This article is based on contributions from the Norwegian Institute of Bioeconomy Research (NIBIO), and was originally published on the Norwegian Ministry of Foreign Affairs’ website for the EEA and Norway Grants: http://www.mfa.no/eeagrants
The use of fertilizers in agriculture leads to contamination of drinking water many places in Romania. In Maramures County, which is situated in the north-eastern part of the country, a pilot project aiming to find effective and environmentally friendly methods for wastewater management suitable for small and medium-sized tourism enterprises (SMTEs) has been carried out. With €183 000 in support from Norway through the Romanian ‘Green industry innovation’ programme, the project is implemented by the Romanian organisation Heifer International Romania in partnership with the Norwegian Institute of Bioeconomy Research (NIBIO).
Adapting Norwegian technology
The two first facilities for more efficient organic wastewater management opened in 2015. The technology is based on a concept developed by Bioforsk – the Norwegian Institute for Agricultural and Environmental Research – in collaboration with the Norwegian University of Life Science and Norwegian industry in the 1990s.
“There are hundreds of facilities for organic wastewater management in Norway. The facilities work well if they are built according to industry standard. But in Norway they are relatively expensive – and requires much more space compared to smaller wastewater treatment facilities,” says director for research, Trond Mæhlum, at NIBIO.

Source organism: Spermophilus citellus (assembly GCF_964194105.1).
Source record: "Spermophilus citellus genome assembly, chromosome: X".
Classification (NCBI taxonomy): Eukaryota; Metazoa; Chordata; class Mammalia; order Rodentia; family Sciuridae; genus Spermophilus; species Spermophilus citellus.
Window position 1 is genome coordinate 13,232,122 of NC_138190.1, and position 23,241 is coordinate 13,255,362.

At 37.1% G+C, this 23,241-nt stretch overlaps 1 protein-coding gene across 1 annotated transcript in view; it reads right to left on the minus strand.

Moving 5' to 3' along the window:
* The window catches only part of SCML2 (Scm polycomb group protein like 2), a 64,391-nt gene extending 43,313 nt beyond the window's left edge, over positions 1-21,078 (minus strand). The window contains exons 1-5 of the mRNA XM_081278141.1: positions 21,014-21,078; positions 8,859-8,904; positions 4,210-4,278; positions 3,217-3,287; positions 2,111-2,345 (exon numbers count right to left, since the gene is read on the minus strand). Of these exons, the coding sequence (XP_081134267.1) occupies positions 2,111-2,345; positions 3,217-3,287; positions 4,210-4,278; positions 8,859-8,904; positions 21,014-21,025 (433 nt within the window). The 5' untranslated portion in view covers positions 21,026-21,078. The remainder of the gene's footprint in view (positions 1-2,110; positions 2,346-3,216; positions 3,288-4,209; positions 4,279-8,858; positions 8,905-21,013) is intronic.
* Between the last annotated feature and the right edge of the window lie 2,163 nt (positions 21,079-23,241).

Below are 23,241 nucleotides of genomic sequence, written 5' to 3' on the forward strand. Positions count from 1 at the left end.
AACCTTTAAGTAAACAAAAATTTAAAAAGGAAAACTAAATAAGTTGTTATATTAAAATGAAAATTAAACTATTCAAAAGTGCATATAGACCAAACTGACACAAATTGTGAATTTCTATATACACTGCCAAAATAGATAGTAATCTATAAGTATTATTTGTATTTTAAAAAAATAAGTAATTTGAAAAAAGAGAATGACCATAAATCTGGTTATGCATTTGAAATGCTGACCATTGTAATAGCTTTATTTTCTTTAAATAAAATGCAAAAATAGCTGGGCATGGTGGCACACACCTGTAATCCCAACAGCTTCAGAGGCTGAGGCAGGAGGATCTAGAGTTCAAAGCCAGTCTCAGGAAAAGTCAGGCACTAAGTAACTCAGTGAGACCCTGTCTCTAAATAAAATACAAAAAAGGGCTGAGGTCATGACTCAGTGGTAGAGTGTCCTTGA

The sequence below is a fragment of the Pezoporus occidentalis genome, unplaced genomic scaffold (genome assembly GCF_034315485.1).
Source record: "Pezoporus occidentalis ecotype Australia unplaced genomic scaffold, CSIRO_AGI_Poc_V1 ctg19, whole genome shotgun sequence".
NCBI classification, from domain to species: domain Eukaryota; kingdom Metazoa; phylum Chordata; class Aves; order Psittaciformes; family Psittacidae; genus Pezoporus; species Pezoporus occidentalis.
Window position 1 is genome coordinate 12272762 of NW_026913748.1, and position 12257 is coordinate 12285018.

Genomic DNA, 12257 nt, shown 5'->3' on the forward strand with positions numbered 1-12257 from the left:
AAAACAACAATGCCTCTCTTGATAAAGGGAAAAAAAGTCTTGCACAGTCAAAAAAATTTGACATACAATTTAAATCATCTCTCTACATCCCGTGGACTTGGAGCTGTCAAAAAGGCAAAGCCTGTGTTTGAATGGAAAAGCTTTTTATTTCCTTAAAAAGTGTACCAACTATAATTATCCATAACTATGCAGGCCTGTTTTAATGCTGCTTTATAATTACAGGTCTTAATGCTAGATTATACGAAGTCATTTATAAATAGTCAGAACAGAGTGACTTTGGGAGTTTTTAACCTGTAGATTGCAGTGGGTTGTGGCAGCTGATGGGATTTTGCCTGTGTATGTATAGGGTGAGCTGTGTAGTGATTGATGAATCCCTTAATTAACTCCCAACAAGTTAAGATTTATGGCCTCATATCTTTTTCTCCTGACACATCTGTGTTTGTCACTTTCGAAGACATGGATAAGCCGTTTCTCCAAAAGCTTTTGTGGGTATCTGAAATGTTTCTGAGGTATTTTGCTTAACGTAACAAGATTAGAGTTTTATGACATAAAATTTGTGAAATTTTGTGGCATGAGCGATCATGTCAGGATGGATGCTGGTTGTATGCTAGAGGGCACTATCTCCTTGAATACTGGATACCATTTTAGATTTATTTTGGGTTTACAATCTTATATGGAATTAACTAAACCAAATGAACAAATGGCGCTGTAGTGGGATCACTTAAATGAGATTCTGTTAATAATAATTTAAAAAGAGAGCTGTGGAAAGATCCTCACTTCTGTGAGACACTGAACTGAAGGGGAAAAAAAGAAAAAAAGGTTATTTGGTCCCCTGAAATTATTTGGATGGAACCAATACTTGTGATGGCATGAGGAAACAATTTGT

However, if space and local filter materials are available, this could be cost-effective solutions. Romania has favorable natural conditions for establishing facilities for efficient wastewater management, and with help from NIBIO, Norwegian technology has been further developed and adapted for these conditions. The aim is to use the nature, such as soil and vegetation, to improve wastewater management and ensure good water quality.
Inspire further development
With support from the Norway Grants, the project aims to increase knowledge on how soil and vegetation can be used to improve water quality and educate the Romanian population on the importance of responsible wastewater management. Through the project, two demonstration facilities have been built. These facilities can inspire further development and local adaptation of methods for wastewater treatment.
“The Romanian facilities are brand new, and we haven’t measured the effect of the wastewater treatment yet,” Ragnar Eltun from NIBIO emphasises.
After visiting the sight, the team from NIBIO conveyed their satisfaction with the work that has been done and the way the facilities are adapted to the landscape.
“Both facilities are close to businesses catering to the tourism sector. These areas facilitates demonstration and promotion of wastewater management technology. There will be some adjustments to the design before measurements can start. Hopefully this will confirm that this technology - using nature to improve wastewater management - has a future in Romania,” says Ragnar Eltun.